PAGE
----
I'm at work one afternoon with someone who thinks I'm a pansy because of how seldom I talk about God in the staff lounge.
"You'll try and convince people that Sufjan Stevens is a great artist, right?"
I nod my head.
"You'll try and convince people to read The Tipping Point or whatever book your into in the moment."
I nod my head again.
"So, why not do the same with Jesus?"
"Because Sufjan Stevens won't save a soul and The Tipping Point doesn't cut to the core of one's existential questions. It's not that I'm ashamed of the gospel. I'm not. I just don't think these questions can be hashed out that quickly and with the force of argument. You can't argue your way into love and that's what it's all about. God wants to be loved."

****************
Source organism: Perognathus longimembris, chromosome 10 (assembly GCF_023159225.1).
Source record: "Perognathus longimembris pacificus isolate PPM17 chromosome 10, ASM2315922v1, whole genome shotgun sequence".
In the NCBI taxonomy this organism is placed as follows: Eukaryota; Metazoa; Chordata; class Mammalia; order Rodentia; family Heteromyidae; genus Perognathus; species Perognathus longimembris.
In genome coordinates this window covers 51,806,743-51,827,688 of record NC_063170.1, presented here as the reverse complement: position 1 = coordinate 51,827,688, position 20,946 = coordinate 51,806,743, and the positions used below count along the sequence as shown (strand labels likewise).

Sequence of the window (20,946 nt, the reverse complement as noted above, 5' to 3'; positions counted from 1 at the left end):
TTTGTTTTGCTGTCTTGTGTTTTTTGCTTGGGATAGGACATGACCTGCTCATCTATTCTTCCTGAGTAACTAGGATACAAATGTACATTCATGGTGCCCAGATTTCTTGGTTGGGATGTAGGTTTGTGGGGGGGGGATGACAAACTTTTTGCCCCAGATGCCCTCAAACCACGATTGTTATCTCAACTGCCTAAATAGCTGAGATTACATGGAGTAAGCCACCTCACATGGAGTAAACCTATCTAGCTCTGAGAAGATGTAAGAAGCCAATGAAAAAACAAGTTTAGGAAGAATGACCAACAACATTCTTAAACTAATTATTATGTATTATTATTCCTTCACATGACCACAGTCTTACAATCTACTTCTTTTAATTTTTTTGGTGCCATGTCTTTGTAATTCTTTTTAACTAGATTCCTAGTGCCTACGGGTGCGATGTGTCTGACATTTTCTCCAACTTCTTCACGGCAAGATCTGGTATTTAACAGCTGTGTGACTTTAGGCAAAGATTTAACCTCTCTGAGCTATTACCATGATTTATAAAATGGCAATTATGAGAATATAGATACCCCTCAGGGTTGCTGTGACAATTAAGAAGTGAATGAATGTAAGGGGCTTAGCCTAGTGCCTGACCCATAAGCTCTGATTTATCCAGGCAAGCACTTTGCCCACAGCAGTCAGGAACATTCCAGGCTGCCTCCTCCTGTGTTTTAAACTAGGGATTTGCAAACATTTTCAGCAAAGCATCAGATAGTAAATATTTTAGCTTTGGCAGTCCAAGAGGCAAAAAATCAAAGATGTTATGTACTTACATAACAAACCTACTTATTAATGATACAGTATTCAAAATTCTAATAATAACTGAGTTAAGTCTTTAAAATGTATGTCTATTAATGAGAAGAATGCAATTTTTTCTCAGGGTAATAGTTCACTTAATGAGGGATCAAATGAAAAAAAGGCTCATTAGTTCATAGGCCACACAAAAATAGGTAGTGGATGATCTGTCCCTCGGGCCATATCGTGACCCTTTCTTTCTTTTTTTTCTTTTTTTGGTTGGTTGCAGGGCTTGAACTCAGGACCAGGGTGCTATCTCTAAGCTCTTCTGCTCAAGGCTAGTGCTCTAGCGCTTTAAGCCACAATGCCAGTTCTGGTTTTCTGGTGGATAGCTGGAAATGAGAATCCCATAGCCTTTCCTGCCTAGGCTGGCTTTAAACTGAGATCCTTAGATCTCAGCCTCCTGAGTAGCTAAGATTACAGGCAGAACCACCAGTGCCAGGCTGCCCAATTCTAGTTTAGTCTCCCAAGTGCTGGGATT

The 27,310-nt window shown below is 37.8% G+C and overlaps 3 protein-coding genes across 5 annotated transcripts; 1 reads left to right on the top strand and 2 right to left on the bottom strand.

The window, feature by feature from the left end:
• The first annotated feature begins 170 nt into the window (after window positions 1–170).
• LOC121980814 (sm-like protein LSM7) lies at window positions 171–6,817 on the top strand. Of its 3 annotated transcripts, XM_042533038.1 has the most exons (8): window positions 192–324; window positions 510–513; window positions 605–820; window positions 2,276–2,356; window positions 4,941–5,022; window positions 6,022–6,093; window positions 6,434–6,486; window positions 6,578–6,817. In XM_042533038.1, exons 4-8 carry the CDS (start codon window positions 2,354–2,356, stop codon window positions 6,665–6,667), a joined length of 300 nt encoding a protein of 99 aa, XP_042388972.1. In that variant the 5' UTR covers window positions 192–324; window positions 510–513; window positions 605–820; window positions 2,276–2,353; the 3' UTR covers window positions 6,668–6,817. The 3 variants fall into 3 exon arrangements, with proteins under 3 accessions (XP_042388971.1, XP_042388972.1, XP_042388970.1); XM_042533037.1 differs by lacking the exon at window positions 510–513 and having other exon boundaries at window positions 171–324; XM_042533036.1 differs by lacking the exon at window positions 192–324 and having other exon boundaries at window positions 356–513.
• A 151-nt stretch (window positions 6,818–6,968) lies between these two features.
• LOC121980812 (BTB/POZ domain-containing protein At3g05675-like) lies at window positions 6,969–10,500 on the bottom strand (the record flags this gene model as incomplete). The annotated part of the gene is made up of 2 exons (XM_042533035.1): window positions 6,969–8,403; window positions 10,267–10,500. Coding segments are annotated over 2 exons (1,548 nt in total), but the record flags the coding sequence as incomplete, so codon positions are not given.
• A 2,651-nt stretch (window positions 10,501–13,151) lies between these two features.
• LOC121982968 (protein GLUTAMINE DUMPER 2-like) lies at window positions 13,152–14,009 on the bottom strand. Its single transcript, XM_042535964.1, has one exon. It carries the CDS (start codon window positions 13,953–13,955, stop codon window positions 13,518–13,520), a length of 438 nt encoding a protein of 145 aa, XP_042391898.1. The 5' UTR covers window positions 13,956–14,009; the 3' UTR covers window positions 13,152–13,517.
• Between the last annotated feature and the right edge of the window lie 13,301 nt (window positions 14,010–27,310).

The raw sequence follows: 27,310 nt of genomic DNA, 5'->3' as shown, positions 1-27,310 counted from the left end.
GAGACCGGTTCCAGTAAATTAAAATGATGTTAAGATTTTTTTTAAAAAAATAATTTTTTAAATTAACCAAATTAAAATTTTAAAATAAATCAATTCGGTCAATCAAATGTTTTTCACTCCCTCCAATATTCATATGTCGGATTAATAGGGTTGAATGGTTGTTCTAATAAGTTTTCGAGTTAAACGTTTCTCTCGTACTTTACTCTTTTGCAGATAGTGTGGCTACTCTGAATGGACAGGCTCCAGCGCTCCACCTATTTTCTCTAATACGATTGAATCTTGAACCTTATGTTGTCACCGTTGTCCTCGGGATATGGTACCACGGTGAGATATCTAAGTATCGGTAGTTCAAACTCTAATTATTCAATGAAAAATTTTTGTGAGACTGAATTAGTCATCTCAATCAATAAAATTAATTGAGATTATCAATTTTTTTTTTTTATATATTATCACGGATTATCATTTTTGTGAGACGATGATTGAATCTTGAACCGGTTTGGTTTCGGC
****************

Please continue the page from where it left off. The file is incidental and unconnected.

"God doesn't need to be loved," he says with a sigh.
"Sure he does. That's why there's the Trinity. So he can give and receive love at all times."
"God doesn't need anything," he says.
I don't deny his points. Perhaps he's right. For what it's worth, I can't picture God as needy or anything like that. But what he desires, what he truly desires, seems to be love. And that doesn't happen through shouting matches and megaphones.